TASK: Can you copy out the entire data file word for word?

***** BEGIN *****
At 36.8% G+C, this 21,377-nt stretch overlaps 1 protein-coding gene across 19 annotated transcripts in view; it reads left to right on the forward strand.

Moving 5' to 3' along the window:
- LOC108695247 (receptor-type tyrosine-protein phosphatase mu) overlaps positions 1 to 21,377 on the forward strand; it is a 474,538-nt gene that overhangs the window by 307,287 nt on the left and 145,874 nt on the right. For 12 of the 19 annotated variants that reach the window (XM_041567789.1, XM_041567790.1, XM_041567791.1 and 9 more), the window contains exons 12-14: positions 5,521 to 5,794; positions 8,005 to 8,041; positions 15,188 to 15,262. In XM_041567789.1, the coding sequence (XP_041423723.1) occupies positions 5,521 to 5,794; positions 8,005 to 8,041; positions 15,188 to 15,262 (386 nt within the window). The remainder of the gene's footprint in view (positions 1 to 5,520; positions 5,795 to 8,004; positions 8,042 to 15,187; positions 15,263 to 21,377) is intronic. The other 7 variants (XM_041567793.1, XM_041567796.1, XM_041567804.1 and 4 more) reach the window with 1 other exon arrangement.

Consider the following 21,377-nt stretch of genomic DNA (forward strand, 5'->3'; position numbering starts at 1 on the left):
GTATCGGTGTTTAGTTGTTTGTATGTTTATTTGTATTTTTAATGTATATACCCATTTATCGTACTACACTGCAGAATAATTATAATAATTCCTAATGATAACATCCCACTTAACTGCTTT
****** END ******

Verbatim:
At 36.8% G+C, this 21,377-nt stretch overlaps 1 protein-coding gene across 19 annotated transcripts in view; it reads left to right on the forward strand.

Moving 5' to 3' along the window:
- LOC108695247 (receptor-type tyrosine-protein phosphatase mu) overlaps positions 1 to 21,377 on the forward strand; it is a 474,538-nt gene that overhangs the window by 307,287 nt on the left and 145,874 nt on the right. For 12 of the 19 annotated variants that reach the window (XM_041567789.1, XM_041567790.1, XM_041567791.1 and 9 more), the window contains exons 12-14: positions 5,521 to 5,794; positions 8,005 to 8,041; positions 15,188 to 15,262. In XM_041567789.1, the coding sequence (XP_041423723.1) occupies positions 5,521 to 5,794; positions 8,005 to 8,041; positions 15,188 to 15,262 (386 nt within the window). The remainder of the gene's footprint in view (positions 1 to 5,520; positions 5,795 to 8,004; positions 8,042 to 15,187; positions 15,263 to 21,377) is intronic. The other 7 variants (XM_041567793.1, XM_041567796.1, XM_041567804.1 and 4 more) reach the window with 1 other exon arrangement.

Consider the following 21,377-nt stretch of genomic DNA (forward strand, 5'->3'; position numbering starts at 1 on the left):
GTATCGGTGTTTAGTTGTTTGTATGTTTATTTGTATTTTTAATGTATATACCCATTTATCGTACTACACTGCAGAATAATTATAATAATTCCTAATGATAACATCCCACTTAACTGCTTT